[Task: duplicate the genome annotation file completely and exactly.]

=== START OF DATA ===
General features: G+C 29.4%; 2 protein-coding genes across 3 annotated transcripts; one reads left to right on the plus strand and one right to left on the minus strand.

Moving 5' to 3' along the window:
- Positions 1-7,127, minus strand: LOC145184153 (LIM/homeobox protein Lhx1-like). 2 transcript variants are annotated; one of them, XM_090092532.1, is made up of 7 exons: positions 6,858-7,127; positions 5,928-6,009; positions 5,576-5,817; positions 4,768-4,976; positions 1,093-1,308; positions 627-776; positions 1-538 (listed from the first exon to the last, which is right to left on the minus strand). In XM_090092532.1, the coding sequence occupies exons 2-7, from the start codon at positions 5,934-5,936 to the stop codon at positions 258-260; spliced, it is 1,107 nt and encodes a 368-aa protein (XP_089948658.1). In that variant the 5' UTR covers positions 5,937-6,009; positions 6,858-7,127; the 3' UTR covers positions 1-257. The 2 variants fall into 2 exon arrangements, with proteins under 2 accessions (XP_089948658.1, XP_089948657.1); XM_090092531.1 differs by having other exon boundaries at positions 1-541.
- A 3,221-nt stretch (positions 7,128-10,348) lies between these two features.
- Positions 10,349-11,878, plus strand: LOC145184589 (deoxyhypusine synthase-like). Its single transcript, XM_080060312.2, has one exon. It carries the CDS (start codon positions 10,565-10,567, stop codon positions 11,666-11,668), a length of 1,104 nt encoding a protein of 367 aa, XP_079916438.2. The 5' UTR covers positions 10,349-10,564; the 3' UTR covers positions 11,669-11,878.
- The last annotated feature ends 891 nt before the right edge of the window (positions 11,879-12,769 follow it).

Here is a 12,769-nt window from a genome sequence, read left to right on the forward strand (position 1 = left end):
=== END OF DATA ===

General features: G+C 29.4%; 2 protein-coding genes across 3 annotated transcripts; one reads left to right on the plus strand and one right to left on the minus strand.

Moving 5' to 3' along the window:
- Positions 1-7,127, minus strand: LOC145184153 (LIM/homeobox protein Lhx1-like). 2 transcript variants are annotated; one of them, XM_090092532.1, is made up of 7 exons: positions 6,858-7,127; positions 5,928-6,009; positions 5,576-5,817; positions 4,768-4,976; positions 1,093-1,308; positions 627-776; positions 1-538 (listed from the first exon to the last, which is right to left on the minus strand). In XM_090092532.1, the coding sequence occupies exons 2-7, from the start codon at positions 5,934-5,936 to the stop codon at positions 258-260; spliced, it is 1,107 nt and encodes a 368-aa protein (XP_089948658.1). In that variant the 5' UTR covers positions 5,937-6,009; positions 6,858-7,127; the 3' UTR covers positions 1-257. The 2 variants fall into 2 exon arrangements, with proteins under 2 accessions (XP_089948658.1, XP_089948657.1); XM_090092531.1 differs by having other exon boundaries at positions 1-541.
- A 3,221-nt stretch (positions 7,128-10,348) lies between these two features.
- Positions 10,349-11,878, plus strand: LOC145184589 (deoxyhypusine synthase-like). Its single transcript, XM_080060312.2, has one exon. It carries the CDS (start codon positions 10,565-10,567, stop codon positions 11,666-11,668), a length of 1,104 nt encoding a protein of 367 aa, XP_079916438.2. The 5' UTR covers positions 10,349-10,564; the 3' UTR covers positions 11,669-11,878.
- The last annotated feature ends 891 nt before the right edge of the window (positions 11,879-12,769 follow it).

Here is a 12,769-nt window from a genome sequence, read left to right on the forward strand (position 1 = left end):